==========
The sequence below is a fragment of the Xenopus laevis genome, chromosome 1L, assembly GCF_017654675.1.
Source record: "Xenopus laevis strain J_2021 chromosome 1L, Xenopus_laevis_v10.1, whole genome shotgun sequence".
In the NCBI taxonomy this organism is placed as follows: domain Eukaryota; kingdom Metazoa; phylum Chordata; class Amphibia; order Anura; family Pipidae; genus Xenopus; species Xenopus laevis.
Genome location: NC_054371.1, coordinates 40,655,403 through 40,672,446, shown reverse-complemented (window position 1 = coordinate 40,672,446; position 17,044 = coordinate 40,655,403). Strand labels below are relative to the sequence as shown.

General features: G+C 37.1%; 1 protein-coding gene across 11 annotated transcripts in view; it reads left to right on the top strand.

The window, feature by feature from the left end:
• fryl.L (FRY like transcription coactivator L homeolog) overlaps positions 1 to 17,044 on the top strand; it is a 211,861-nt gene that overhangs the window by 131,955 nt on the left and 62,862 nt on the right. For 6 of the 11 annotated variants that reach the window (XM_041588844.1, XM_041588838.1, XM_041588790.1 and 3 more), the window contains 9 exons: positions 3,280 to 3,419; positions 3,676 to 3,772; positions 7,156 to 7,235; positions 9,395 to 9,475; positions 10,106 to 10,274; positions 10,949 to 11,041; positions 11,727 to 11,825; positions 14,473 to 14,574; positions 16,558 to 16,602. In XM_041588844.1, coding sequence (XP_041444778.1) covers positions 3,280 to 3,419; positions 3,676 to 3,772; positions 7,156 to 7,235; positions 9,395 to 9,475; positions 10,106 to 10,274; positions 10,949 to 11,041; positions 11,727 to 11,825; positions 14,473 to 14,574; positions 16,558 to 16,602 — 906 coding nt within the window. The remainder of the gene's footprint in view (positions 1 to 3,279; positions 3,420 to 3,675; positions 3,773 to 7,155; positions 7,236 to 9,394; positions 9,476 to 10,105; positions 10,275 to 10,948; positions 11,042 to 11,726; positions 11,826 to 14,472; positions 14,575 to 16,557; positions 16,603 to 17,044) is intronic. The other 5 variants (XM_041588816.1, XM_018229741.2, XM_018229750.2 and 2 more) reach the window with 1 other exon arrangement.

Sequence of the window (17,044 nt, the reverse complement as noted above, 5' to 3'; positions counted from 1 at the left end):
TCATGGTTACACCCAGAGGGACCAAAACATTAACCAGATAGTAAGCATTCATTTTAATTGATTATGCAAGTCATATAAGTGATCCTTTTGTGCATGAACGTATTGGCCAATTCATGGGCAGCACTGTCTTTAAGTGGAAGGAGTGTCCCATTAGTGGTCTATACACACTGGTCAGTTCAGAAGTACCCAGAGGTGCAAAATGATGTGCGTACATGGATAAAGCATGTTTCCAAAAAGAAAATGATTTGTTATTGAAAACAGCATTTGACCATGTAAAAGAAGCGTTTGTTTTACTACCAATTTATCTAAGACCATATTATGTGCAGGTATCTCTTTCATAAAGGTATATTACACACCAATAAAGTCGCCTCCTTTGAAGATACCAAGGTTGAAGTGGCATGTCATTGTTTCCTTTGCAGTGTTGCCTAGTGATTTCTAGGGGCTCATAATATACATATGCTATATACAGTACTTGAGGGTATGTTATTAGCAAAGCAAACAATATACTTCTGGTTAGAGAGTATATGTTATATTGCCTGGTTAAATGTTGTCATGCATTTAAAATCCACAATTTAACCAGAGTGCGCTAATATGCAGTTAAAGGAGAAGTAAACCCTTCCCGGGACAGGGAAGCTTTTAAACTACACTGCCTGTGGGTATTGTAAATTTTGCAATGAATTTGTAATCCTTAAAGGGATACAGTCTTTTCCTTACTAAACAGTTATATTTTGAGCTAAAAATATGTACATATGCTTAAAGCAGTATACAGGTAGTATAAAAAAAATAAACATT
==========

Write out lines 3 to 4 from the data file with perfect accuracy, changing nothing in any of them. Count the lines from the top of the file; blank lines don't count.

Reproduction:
In the NCBI taxonomy this organism is placed as follows: domain Eukaryota; kingdom Metazoa; phylum Chordata; class Amphibia; order Anura; family Pipidae; genus Xenopus; species Xenopus laevis.
Genome location: NC_054371.1, coordinates 40,655,403 through 40,672,446, shown reverse-complemented (window position 1 = coordinate 40,672,446; position 17,044 = coordinate 40,655,403). Strand labels below are relative to the sequence as shown.